- The network effects of the online buying and selling market are huge; if all firms offered the same fee structure, only one firm would survive. Once a site got a few more people, it would be more profitable to sell there since there would be more bidders, which would attract more sellers, which would attract more bidders, etc. That's why all of the fledgling auction sites from the late 90s went by the wayside-- it's not about offering a lower price, it's about attracting the most people...and only one place can attract the most. A move like this would have meant death in 1999, so I'd say eBay's decision reflects its knowledge and comfort with its place in the market.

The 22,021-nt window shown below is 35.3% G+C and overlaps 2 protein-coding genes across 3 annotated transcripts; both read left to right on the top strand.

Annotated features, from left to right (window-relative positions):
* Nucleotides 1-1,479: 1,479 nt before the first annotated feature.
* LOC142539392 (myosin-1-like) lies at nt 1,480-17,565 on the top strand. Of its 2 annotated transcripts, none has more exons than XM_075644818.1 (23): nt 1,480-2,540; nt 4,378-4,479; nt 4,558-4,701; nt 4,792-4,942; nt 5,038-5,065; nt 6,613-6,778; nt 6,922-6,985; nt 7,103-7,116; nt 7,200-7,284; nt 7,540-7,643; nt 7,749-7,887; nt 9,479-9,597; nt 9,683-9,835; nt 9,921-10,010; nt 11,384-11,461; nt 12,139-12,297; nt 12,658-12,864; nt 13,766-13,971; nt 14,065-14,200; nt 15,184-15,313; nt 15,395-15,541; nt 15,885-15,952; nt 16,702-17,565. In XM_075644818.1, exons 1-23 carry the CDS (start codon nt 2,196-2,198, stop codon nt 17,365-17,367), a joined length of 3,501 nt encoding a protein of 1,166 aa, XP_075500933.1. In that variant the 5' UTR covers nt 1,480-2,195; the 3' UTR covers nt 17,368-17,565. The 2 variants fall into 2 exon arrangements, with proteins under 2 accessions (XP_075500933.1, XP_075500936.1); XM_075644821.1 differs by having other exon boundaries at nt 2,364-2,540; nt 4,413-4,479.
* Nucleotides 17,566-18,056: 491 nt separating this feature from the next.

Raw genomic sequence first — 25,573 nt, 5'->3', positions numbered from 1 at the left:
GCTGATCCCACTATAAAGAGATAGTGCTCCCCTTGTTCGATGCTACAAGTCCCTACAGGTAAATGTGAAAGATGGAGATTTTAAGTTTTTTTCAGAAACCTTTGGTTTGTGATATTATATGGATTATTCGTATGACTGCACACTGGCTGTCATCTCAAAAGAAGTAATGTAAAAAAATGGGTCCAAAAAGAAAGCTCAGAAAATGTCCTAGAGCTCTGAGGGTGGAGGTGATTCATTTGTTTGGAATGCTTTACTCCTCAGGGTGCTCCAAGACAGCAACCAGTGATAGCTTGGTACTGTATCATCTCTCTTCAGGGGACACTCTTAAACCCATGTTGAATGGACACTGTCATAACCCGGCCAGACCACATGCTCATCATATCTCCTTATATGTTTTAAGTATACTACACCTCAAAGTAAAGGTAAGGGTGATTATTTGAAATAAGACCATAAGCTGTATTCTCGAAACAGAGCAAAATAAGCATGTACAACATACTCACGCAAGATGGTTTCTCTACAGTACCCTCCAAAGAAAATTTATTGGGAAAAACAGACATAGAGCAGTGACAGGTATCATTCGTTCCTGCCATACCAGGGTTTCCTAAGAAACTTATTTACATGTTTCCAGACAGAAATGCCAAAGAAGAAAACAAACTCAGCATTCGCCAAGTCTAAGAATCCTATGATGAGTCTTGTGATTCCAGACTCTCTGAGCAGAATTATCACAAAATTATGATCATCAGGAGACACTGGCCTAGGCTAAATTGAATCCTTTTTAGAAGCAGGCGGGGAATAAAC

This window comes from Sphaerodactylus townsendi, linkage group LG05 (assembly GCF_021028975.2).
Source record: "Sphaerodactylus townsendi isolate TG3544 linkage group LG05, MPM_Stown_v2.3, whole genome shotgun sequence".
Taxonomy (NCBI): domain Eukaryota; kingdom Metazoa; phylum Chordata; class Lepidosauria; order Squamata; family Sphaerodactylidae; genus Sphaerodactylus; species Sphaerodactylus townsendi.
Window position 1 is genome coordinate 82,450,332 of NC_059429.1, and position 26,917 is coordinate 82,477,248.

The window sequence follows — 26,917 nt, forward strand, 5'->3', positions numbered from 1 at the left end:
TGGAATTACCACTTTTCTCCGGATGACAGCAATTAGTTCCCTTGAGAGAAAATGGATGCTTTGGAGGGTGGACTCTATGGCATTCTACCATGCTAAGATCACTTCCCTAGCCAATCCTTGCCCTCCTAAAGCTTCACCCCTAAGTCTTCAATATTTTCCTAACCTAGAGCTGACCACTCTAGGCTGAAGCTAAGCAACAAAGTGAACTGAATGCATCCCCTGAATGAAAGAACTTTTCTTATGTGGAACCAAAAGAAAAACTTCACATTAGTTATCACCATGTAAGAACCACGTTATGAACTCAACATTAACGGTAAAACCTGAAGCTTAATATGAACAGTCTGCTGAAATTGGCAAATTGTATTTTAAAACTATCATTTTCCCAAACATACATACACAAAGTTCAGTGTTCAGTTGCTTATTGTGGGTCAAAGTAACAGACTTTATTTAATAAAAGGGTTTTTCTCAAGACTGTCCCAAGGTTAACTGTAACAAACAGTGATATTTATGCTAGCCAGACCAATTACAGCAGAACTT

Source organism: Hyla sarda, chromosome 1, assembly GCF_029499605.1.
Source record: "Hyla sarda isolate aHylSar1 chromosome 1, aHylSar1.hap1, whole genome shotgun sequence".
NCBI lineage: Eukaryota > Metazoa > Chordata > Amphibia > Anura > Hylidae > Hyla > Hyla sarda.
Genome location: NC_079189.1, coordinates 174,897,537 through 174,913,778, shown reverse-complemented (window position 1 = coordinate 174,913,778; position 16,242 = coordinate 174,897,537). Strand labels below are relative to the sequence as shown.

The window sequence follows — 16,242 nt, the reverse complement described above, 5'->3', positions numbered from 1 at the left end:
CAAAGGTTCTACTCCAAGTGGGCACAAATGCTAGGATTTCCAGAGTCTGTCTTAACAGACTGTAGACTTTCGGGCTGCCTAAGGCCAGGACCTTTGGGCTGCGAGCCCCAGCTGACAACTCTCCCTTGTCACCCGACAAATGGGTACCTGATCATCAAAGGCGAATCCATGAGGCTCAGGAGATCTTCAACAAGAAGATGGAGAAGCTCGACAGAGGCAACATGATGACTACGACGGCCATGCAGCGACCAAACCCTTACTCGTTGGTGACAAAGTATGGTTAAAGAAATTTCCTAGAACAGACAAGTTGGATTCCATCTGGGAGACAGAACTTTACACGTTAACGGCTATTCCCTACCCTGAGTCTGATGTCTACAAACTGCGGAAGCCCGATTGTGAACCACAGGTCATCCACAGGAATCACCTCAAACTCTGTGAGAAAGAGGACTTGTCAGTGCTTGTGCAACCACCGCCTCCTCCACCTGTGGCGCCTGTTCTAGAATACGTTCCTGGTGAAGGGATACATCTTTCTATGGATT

- That being said, a large enough shock to the fee structure could make it impossible for someone to sell at a profit at eBay but for profit somewhere else. In order for that to happen, though, you're going to need a lot of buyers to jump ship along with the sellers; otherwise, they're going to lose even more money at the new place because even though the fees are lower, the final prices aren't as high. Traffic is the name of the game in auctioning-- the more, the better. I just don't see that happening-- that's a massive coordination problem. I know the talk of a one week strike is an attempt to move down that path, but it's not focused on the buyers, it's focused on the sellers. They could try to act as a group and all move, and let it be known to the buyers where they are headed...first mover problem, anyone? Collective action problem, anyone?